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John Ernsting Award

June 28, 2019

John Ernsting Award

Established and sponsored by Environmental Tectonics Corporation in memory of Professor Ernsting. It is given for outstanding research in altitude physiology, and/or longstanding exceptional performance in the education, development, and administration of Aerospace Medicine and related specialties.

John Caldwell (center), accepts the Ernsting award from George Anderson (left), representing Environmen-tal Tectonics Corp., and AsMA President Vermeiren (right).
   John Caldwell, Ph.D., FAsMA, FAsHFA, was the 2019 recipient of the John Ernsting Award. He was honored in recognition of sustained excellence in the advancement of aerospace medicine education. He has contributed significantly to the awareness of relevant fatigue management issues throughout his research career spanning more than 30 years. His research on sleep and fatigue management for operational settings—both military and civilian—is internationally respected within the scientific and operational communities, leading to awareness of the threat of inadequate sleep to operational aviation safety and performance. His hallmark lecture series on Aircrew Fatigue has been presented annually at the AsMA scientific meeting for the past 16 years and has educated hundreds of AsMA attendees.
   Dr. Caldwell is currently an independent consultant and an ORISE Research Fellow working with the US Army Research Institute of Environmental Medicine. During his career with the U.S. Army Medical and Materiel Command, he conducted extensive fatigue-countermeasures research with an array of rotary-wing pilots, and during his time with the U.S. Air Force and NASA, he contributed to general and military aviation safety by extending his sleep, fatigue, and safety research
into the fixed-wing and space communities. His work on pharmacological and behavioral performance optimization strategies has been integral to Army and Air Force fatigue-management practices. He holds the U.S. Air Force’s highest award for research and development aimed at enhancing the operational effectiveness of aviation personnel.
   Dr. Caldwell earned a B.S. in Psychology at Troy State University, AL, in 1976, then an M.A. in General Experimental Psychology from the University of South Alabama in 1979. He received his Ph.D. in General Experimental Psychology from the University of Southern Mississippi in 1984. From 1986 to 2002, he served as a Research Psychologist at the U.S. Army Aeromedical Research Laboratory at Fort Rucker, AL. In 2002, he became Principal Research Psychologist at the U.S. Air Force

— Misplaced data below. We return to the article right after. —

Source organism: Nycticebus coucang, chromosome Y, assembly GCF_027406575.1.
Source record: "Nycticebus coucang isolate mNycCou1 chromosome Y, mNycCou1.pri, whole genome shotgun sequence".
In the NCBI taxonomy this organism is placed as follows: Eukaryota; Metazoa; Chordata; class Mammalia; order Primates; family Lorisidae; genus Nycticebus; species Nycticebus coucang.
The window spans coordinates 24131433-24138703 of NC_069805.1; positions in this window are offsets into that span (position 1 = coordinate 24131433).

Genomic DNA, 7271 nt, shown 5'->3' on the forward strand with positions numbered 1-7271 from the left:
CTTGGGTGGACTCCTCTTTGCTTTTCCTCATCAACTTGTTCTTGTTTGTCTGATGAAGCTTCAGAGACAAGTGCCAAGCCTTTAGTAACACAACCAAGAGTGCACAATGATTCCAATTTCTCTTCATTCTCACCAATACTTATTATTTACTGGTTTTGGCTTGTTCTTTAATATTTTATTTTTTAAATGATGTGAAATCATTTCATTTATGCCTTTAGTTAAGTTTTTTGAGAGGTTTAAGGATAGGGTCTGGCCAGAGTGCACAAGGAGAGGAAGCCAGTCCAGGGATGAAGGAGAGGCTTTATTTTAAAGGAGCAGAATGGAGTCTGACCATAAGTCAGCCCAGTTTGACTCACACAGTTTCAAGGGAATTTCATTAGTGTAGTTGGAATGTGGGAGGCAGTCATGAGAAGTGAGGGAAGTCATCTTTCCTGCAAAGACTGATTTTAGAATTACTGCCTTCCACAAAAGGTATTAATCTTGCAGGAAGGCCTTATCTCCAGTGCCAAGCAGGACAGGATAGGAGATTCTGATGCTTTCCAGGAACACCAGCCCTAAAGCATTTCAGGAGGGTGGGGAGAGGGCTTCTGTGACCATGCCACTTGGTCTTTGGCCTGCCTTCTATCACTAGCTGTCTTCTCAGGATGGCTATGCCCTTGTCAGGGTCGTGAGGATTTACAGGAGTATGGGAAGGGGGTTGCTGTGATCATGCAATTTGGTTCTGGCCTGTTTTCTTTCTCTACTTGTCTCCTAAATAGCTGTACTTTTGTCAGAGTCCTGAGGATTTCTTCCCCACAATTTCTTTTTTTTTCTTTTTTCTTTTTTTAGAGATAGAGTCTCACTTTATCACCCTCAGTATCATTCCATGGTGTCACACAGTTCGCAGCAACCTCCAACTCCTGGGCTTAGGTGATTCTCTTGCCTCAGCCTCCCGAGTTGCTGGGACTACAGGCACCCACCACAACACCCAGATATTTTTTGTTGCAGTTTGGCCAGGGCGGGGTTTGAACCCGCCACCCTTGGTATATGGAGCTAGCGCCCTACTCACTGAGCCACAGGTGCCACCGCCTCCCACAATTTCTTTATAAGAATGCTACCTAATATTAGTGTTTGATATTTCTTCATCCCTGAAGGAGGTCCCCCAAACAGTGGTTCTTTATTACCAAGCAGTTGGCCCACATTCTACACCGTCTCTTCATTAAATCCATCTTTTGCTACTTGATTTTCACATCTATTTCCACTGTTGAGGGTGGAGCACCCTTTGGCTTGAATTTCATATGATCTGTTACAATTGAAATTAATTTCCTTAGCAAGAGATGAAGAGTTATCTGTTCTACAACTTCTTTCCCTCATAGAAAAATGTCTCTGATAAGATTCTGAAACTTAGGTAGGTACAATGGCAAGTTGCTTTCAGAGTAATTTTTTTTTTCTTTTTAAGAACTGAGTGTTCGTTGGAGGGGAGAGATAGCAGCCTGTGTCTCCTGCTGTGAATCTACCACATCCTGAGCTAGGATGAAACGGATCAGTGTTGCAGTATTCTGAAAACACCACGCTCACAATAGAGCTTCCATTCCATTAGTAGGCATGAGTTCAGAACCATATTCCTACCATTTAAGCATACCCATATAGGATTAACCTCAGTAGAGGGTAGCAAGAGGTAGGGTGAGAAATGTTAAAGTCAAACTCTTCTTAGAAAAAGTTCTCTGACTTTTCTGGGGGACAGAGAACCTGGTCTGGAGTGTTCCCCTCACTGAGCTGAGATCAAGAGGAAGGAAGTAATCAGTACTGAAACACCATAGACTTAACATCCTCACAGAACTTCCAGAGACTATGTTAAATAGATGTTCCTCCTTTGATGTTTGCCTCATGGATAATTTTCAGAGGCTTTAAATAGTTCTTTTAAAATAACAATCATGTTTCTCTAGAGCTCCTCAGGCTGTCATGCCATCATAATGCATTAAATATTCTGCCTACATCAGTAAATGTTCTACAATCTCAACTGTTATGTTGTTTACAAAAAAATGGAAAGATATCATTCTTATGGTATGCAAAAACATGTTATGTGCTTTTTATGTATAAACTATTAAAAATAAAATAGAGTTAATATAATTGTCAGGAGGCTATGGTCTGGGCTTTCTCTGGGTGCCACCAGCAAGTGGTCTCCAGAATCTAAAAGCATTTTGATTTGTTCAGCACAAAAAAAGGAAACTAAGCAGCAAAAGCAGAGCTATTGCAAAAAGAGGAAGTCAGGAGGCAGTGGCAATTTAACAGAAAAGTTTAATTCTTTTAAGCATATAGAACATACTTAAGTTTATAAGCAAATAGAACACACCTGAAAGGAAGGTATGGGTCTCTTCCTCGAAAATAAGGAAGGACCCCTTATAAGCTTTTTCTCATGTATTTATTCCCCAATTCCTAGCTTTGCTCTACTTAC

Research Laboratory at Brooks AFB, TX. In 2005, he transferred to NASA Ames Research Center, Moffett Field, CA, to become Lead Research Psychologist for Fatigue Countermeasures. He returned to the U.S. Air Force Research Lab, now at Wright-Patterson AFB, OH, in 2006, where he was a Principal Research Psychologist. In 2007, he moved to Honolulu, HI, to become Chief Science Officer at Fatigue Science, LLC, where he stayed until 2012, when he took a position as Scientific Advisor at Clockwork Research, Ltd., in London, UK. He accepted his present position of Senior Research Fellow at Oak Ridge Associated Universities/USARIEM in Natick, MA, in 2014.
   Dr. Caldwell has authored or coauthored three papers focused on EMS sleep and fatigue issues and taught a series of sleep/fatigue management courses to EMS personnel. He has published over 100 generally-related articles, book chapters, and technical reports on civilian and military aviation fatigue management. He has recently updated his book “Fatigue in Aviation: A Guide to Staying Awake at the Stick,” and his contributions to Ernsting’s Aviation and Space Medicine (Ch 36). He has taught and/or consulted internationally on fatigue and sleep management issues for organizations such as the National Sleep Foundation, the National Transportation Safety Board, the Swiss Aviation Safety Office, Swiss Air Rescue, the Colombian Aviation Authority, United Airlines, Etihad Airlines, and others.
   Dr. Caldwell has been widely recognized for his professional achievements. He has been interviewed by the media over 70 times on sleep, performance, fatigue management, medical interventions, research procedures, and related topics. A Fellow of AsMA, he is also a Fellow in the Aerospace Human Factors Society (2015), and recipient of the William E. Collins Award for Outstanding Human Factors Publication of the Year (2010). He also is a recipient of the AsMA’s Harry G. Moseley Award for the most significant contribution to aviation safety (2007), the Harold Brown Award for research and development in the USAF (2005), the Army Meritorious Civilian Service Award (1997), the Army Superior Civilian Service Award (1992), the DOD Civilian Desert Shield/Desert Storm Medal (1992), and the Army Commendation for Dedicated Service in Support of Desert Storm (1991). His outstanding work over the past 30 years in the aerospace and aeromedical communities concerning fatigue management and countermeasures has been of profound importance in enhancing aircrew education, safety and performance.